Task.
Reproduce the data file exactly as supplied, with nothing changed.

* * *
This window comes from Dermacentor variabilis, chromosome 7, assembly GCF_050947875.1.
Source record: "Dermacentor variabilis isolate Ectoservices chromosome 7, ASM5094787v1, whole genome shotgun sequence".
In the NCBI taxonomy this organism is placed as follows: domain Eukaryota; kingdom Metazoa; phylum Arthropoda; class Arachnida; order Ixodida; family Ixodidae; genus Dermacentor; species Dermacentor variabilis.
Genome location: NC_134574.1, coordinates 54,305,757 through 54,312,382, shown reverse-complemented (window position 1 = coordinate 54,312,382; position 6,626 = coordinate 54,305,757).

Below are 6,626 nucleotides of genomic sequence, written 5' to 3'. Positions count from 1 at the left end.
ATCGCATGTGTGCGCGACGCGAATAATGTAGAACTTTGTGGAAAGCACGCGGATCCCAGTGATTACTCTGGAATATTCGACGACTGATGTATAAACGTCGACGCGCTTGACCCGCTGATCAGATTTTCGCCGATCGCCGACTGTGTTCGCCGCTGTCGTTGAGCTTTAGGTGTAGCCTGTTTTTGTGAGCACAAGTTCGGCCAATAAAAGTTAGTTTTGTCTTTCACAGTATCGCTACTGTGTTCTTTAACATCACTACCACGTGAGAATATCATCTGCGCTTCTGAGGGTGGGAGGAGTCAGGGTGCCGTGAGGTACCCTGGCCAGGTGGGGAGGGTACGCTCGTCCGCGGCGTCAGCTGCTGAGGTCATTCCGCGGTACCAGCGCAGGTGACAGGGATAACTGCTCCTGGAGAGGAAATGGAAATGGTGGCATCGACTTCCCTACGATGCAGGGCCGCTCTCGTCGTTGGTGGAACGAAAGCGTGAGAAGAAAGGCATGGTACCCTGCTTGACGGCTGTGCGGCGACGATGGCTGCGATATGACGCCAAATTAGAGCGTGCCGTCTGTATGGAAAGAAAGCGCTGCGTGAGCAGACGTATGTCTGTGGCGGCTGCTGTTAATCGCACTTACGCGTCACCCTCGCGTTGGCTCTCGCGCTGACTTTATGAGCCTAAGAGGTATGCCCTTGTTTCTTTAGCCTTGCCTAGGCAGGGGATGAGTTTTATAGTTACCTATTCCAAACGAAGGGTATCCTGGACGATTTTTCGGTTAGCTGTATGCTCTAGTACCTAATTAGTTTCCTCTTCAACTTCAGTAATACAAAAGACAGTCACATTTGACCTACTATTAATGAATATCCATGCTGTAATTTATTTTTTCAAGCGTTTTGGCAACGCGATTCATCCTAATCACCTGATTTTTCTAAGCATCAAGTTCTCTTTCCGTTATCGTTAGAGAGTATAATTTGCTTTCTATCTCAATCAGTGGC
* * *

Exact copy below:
This window comes from Dermacentor variabilis, chromosome 7, assembly GCF_050947875.1.
Source record: "Dermacentor variabilis isolate Ectoservices chromosome 7, ASM5094787v1, whole genome shotgun sequence".
In the NCBI taxonomy this organism is placed as follows: domain Eukaryota; kingdom Metazoa; phylum Arthropoda; class Arachnida; order Ixodida; family Ixodidae; genus Dermacentor; species Dermacentor variabilis.
Genome location: NC_134574.1, coordinates 54,305,757 through 54,312,382, shown reverse-complemented (window position 1 = coordinate 54,312,382; position 6,626 = coordinate 54,305,757).

Below are 6,626 nucleotides of genomic sequence, written 5' to 3'. Positions count from 1 at the left end.
ATCGCATGTGTGCGCGACGCGAATAATGTAGAACTTTGTGGAAAGCACGCGGATCCCAGTGATTACTCTGGAATATTCGACGACTGATGTATAAACGTCGACGCGCTTGACCCGCTGATCAGATTTTCGCCGATCGCCGACTGTGTTCGCCGCTGTCGTTGAGCTTTAGGTGTAGCCTGTTTTTGTGAGCACAAGTTCGGCCAATAAAAGTTAGTTTTGTCTTTCACAGTATCGCTACTGTGTTCTTTAACATCACTACCACGTGAGAATATCATCTGCGCTTCTGAGGGTGGGAGGAGTCAGGGTGCCGTGAGGTACCCTGGCCAGGTGGGGAGGGTACGCTCGTCCGCGGCGTCAGCTGCTGAGGTCATTCCGCGGTACCAGCGCAGGTGACAGGGATAACTGCTCCTGGAGAGGAAATGGAAATGGTGGCATCGACTTCCCTACGATGCAGGGCCGCTCTCGTCGTTGGTGGAACGAAAGCGTGAGAAGAAAGGCATGGTACCCTGCTTGACGGCTGTGCGGCGACGATGGCTGCGATATGACGCCAAATTAGAGCGTGCCGTCTGTATGGAAAGAAAGCGCTGCGTGAGCAGACGTATGTCTGTGGCGGCTGCTGTTAATCGCACTTACGCGTCACCCTCGCGTTGGCTCTCGCGCTGACTTTATGAGCCTAAGAGGTATGCCCTTGTTTCTTTAGCCTTGCCTAGGCAGGGGATGAGTTTTATAGTTACCTATTCCAAACGAAGGGTATCCTGGACGATTTTTCGGTTAGCTGTATGCTCTAGTACCTAATTAGTTTCCTCTTCAACTTCAGTAATACAAAAGACAGTCACATTTGACCTACTATTAATGAATATCCATGCTGTAATTTATTTTTTCAAGCGTTTTGGCAACGCGATTCATCCTAATCACCTGATTTTTCTAAGCATCAAGTTCTCTTTCCGTTATCGTTAGAGAGTATAATTTGCTTTCTATCTCAATCAGTGGC